Can a christian lose his salvation?greenspun.com : LUSENET : Catholic : One Thread
The catholic church teaches that we can lose our salvation right? I've seen scripture quoted by catholics proving this or at least sounding very convincing. But what about verses like Romans 8:35-39?
That seems to suggest if we really are saved nothing can seperate us from God right?
If not, doesn't losing salvation show that our sins are forgiving, but now we sinned and again are unsaved. If Christ died for an individual and when he reaches salvation how could he ever fall away because his sins have already been paid for including his disbelief.
I'm sure i'm wrong PAUL(hehe) but please explain!
-- Jason Baccaro (Enchanted email@example.com), November 11, 2003
No, the Catholic Church does not teach that we can "lose" our salvation, because the Catholic Church doesn't teach that we have our salvation yet, and you can't lose what you don't have. The notion that someone can be absolutely assured of their salvation while still alive on this earth is a Protestant tradition. The Church of Jesus Christ has always believed that this lifetime is an opportunity for us to accept salvation, and to "work out our salvation in fear and trembling", as scripture tells us we must do. (Phil 2:12) Scripture also tells us that salvation takes place at the END of the journey. (Matt 10:22, Matt 24:13; 1 Cor 9:24; Phil 3:13-14).
But, while a Christian cannot "lose" a salvation which he does not yet possess, he most certainly can "forfeit" salvation - which means never receive it. Paul was certainly well aware of that possibility. (1 Cor 9:27).
The passage you quoted, Romans 8:35-39, is not talking about people who are "saved", since there is no such thing. And, it does not say that a Christian cannot become separated from God. What it says is that if a Christian WANTS to remain close to God, there is no outside force that can drag him away against his will. However, that doesn't mean that a Christian cannot voluntarily turn his back on God and walk away. We know that can happen because we have all seen it happen. And someone who does so forfeits salvation regardless of how faithful he was previously, for it is only those who endure to the end who WILL be saved.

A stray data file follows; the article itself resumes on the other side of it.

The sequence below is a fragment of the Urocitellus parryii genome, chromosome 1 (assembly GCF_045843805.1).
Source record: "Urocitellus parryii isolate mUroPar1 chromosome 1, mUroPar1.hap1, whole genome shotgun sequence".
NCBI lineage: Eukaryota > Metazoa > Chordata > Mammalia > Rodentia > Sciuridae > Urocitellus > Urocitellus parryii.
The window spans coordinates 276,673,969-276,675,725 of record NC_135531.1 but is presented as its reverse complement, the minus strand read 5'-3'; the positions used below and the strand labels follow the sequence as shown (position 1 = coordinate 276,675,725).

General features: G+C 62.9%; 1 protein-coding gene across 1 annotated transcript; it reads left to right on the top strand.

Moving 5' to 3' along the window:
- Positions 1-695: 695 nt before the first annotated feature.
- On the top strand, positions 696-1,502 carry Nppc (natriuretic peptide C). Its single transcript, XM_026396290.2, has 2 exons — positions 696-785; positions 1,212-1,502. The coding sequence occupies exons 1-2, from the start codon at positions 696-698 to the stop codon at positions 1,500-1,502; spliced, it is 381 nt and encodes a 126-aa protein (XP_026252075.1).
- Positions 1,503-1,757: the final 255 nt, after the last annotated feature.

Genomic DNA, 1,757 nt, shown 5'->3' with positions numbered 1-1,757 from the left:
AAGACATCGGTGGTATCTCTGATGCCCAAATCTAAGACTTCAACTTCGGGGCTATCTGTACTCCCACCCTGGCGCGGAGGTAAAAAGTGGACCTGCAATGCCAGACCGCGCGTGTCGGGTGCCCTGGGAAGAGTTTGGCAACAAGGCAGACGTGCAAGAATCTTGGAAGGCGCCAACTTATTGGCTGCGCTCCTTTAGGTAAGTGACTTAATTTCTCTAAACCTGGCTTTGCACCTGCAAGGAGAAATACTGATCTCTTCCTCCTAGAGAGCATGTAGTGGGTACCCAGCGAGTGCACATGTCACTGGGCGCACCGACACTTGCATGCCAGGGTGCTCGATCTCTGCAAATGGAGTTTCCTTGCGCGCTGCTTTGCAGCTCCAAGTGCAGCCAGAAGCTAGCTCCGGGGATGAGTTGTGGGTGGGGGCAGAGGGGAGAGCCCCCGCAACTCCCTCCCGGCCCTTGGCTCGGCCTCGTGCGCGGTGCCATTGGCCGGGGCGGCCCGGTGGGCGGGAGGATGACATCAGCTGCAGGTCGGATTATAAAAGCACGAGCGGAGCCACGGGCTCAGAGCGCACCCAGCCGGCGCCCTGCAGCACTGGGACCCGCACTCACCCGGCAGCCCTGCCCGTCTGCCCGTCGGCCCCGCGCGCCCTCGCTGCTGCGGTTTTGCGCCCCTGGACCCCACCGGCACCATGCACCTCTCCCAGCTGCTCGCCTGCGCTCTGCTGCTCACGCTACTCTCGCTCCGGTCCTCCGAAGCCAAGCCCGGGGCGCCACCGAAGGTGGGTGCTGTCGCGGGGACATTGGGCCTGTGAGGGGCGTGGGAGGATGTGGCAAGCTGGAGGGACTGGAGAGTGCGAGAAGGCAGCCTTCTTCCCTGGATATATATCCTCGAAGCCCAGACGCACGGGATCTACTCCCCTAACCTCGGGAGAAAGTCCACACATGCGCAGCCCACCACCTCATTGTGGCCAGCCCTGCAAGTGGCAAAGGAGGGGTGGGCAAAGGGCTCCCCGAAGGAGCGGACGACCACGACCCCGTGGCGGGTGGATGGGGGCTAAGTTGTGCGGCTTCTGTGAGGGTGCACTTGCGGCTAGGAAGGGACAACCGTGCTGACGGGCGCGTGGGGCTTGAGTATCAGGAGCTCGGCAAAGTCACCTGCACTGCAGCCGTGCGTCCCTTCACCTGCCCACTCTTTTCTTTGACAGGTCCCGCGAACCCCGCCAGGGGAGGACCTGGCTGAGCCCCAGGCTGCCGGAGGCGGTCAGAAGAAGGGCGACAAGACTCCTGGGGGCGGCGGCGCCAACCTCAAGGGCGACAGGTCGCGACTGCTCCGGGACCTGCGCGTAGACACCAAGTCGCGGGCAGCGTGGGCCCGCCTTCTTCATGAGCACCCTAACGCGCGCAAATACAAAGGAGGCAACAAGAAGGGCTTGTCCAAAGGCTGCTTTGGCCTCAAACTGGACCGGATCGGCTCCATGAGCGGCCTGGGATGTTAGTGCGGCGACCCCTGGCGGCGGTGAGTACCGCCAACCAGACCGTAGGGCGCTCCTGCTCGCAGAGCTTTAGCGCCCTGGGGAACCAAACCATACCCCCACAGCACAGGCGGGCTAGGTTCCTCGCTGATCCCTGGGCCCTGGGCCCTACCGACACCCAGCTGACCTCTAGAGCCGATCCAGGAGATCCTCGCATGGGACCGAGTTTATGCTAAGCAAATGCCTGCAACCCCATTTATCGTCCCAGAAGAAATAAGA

-- Paul M. (PaulCyp@cox.net), November 12, 2003.
Paul is quite right. I would like to add that Christ's death and resurrection opened the gates of Heaven that we're previously closed due the fall (Adam and Eve). God loves us and doesn't force us to love him back, love is a choice. Adam & Eve chose to go against God and hence the world changed and heaven was closed.
In much the same way Man had to choose to redeem himself, make up for what Adam & Eve did. Again Man had to choose in love. The reality is that man is not capable of redeeming himself, hence, God came in the form of a man to do this for us, as part of mankind.
Christ has redeemed us and made it possible to enter heaven. He paid for our sins. The important point is that it's stil up to us, we still have to choose just as Adam & Eve did. Do we love God and do we want to be with him?
Our salvation is based on choice - God will not take away our freedom to choose, he will not force us to love him. It is very easy to say we must just say we believe and we will be saved. No way! Every day is a conversion, every day is a choice, every day what we do and say counts towards or against our salvation.
-- Franc (firstname.lastname@example.org), November 12, 2003.
So Paul, (forgive me if I explain this wrong) is it like a person who goes to purgatory because they don't yet have salvation but after purgatory they now have salvation and can enter heaven? And saints of history like Mother Mary, St. Francis, Mother Teresa, since they mostly (except Mary who fully) walked with God to the end of their lives then as they died they were in a state of salvation so they go right to heaven?
And if we die with unrepented vinel sins we go to purgatory? And unrepented mortal sins we go to hell, or what if we SINCERELY ask forgiveness for ALL our sins before we die while lived a wicked life. Does that person acheive or complete salvation? Please explain.
-- Jason Baccaro (Enchanted email@example.com), November 12, 2003.
After death, each person is judged by God, as either saved or lost. Those are the only two options. The lost go directly to Hell. A person who goes to Purgatory has already been judged as saved. Purgatory does not bring about salvation. Nothing that happens after we die affects the question of whether we are saved or lost. That's what earthly life is for. Only people who die in a state meriting eternal salvation go to Purgatory. Such people have not rejected God or lived lives of evil which would merit Hell. Therefore, by definition, they are saved, which is the only eternal alternative to Hell. But the fact that they were not deserving of Hell doesn't necessarily mean they are fully prepared to appear before the throne of God in the company of the saints. Purgatory allows for the final purification of the saved who are not fully cleansed of all vestiges of sin.